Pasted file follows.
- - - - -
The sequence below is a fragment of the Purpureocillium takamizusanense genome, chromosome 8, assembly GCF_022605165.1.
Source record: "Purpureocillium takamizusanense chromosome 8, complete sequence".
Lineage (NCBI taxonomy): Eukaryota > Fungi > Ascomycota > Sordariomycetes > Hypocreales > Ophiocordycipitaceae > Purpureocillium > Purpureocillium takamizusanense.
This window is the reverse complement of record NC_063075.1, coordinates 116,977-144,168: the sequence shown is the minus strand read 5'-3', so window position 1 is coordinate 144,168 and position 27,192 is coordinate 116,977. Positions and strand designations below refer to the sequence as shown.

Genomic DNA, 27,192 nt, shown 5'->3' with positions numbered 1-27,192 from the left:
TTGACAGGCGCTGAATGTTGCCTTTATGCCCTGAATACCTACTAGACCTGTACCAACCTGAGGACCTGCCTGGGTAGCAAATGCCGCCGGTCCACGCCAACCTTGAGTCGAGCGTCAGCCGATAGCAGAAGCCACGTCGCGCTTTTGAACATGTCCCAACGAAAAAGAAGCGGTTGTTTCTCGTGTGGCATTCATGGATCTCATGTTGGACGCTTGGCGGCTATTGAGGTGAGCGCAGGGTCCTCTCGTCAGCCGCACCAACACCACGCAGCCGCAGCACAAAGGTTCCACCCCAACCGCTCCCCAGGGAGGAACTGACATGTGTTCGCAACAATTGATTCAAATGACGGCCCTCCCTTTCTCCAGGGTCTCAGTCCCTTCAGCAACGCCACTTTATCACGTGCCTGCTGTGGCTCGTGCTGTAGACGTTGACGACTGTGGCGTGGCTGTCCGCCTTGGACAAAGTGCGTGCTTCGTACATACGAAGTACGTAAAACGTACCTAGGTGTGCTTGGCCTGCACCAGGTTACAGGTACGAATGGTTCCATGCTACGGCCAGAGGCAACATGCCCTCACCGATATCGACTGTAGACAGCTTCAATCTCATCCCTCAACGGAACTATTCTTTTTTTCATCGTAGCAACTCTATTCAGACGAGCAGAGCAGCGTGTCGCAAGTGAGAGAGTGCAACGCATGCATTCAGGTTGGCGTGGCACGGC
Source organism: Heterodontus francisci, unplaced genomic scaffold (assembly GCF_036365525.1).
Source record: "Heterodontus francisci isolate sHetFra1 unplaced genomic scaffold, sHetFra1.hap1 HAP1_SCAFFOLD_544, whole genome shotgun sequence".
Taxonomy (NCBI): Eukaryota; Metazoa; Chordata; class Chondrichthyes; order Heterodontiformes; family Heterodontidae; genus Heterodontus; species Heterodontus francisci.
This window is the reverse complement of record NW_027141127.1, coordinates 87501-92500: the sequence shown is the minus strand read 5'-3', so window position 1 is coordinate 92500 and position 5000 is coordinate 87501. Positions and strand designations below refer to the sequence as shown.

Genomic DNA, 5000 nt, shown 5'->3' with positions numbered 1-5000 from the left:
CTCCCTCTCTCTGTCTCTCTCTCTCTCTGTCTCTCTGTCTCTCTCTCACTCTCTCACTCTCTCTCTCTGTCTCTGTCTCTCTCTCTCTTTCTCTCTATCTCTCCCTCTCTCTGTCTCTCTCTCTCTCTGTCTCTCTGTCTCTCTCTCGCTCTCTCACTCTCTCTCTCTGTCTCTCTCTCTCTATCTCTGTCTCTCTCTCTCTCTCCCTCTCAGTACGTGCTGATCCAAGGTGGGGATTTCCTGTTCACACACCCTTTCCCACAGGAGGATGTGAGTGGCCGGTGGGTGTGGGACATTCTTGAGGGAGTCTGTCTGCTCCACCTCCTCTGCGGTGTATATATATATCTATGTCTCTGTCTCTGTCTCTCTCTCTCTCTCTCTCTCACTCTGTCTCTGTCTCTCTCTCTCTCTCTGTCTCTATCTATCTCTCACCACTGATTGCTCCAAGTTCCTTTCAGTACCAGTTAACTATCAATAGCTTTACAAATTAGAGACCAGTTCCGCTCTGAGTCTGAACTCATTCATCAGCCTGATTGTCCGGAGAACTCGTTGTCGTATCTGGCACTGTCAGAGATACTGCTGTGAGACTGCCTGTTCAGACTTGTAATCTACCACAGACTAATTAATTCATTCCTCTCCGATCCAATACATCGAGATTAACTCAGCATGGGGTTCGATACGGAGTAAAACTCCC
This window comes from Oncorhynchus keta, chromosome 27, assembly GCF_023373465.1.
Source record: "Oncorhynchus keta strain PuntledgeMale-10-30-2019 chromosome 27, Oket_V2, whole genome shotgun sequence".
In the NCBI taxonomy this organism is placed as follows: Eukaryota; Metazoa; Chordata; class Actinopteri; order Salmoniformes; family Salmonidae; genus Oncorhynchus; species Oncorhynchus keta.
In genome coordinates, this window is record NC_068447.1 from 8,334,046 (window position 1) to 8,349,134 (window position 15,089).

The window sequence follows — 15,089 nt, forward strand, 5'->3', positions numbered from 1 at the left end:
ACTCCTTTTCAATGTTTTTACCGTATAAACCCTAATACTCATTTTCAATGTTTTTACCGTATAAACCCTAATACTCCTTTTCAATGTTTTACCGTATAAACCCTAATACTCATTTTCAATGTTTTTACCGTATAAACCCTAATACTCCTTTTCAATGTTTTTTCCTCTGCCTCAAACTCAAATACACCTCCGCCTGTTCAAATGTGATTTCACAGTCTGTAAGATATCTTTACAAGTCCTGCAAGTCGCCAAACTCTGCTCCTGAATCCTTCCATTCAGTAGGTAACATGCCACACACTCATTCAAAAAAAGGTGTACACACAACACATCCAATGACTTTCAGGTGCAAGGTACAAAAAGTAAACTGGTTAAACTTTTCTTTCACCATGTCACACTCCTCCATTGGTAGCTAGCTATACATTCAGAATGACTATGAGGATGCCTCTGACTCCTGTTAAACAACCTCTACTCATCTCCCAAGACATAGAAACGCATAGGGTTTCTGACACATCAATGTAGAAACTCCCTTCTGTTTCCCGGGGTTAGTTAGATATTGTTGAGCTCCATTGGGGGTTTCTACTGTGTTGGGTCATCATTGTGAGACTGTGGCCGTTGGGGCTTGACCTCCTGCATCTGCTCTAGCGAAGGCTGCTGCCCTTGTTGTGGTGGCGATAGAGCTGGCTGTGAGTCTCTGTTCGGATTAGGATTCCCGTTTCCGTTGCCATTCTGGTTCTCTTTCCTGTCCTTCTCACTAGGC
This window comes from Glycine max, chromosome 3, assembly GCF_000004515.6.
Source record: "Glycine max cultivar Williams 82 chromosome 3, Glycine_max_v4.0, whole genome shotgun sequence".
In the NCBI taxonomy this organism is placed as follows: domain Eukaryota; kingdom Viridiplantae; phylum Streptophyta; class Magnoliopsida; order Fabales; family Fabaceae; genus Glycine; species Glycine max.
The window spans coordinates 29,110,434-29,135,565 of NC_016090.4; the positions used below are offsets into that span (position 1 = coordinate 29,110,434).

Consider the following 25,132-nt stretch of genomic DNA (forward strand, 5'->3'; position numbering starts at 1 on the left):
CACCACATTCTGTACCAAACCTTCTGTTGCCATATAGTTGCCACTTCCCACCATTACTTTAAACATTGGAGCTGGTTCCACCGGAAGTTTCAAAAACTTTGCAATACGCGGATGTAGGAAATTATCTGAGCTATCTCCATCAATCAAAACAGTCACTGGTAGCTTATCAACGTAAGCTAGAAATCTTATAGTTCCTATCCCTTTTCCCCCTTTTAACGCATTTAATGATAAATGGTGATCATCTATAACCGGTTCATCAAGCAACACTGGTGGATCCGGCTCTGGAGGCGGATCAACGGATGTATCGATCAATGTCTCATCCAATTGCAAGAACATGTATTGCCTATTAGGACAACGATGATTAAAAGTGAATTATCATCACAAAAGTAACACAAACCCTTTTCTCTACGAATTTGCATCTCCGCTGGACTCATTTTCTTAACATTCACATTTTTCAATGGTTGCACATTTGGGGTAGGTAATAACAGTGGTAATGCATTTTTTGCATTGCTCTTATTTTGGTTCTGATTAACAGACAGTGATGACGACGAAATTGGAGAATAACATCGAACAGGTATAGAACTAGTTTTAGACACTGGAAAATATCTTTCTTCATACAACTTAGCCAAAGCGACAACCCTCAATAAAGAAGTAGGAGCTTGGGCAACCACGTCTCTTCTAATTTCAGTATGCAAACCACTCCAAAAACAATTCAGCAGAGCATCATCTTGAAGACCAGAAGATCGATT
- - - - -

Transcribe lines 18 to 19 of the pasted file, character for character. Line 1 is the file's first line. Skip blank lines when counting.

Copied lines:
ACTCCTTTTCAATGTTTTTACCGTATAAACCCTAATACTCATTTTCAATGTTTTTACCGTATAAACCCTAATACTCCTTTTCAATGTTTTACCGTATAAACCCTAATACTCATTTTCAATGTTTTTACCGTATAAACCCTAATACTCCTTTTCAATGTTTTTTCCTCTGCCTCAAACTCAAATACACCTCCGCCTGTTCAAATGTGATTTCACAGTCTGTAAGATATCTTTACAAGTCCTGCAAGTCGCCAAACTCTGCTCCTGAATCCTTCCATTCAGTAGGTAACATGCCACACACTCATTCAAAAAAAGGTGTACACACAACACATCCAATGACTTTCAGGTGCAAGGTACAAAAAGTAAACTGGTTAAACTTTTCTTTCACCATGTCACACTCCTCCATTGGTAGCTAGCTATACATTCAGAATGACTATGAGGATGCCTCTGACTCCTGTTAAACAACCTCTACTCATCTCCCAAGACATAGAAACGCATAGGGTTTCTGACACATCAATGTAGAAACTCCCTTCTGTTTCCCGGGGTTAGTTAGATATTGTTGAGCTCCATTGGGGGTTTCTACTGTGTTGGGTCATCATTGTGAGACTGTGGCCGTTGGGGCTTGACCTCCTGCATCTGCTCTAGCGAAGGCTGCTGCCCTTGTTGTGGTGGCGATAGAGCTGGCTGTGAGTCTCTGTTCGGATTAGGATTCCCGTTTCCGTTGCCATTCTGGTTCTCTTTCCTGTCCTTCTCACTAGGC
This window comes from Glycine max, chromosome 3, assembly GCF_000004515.6.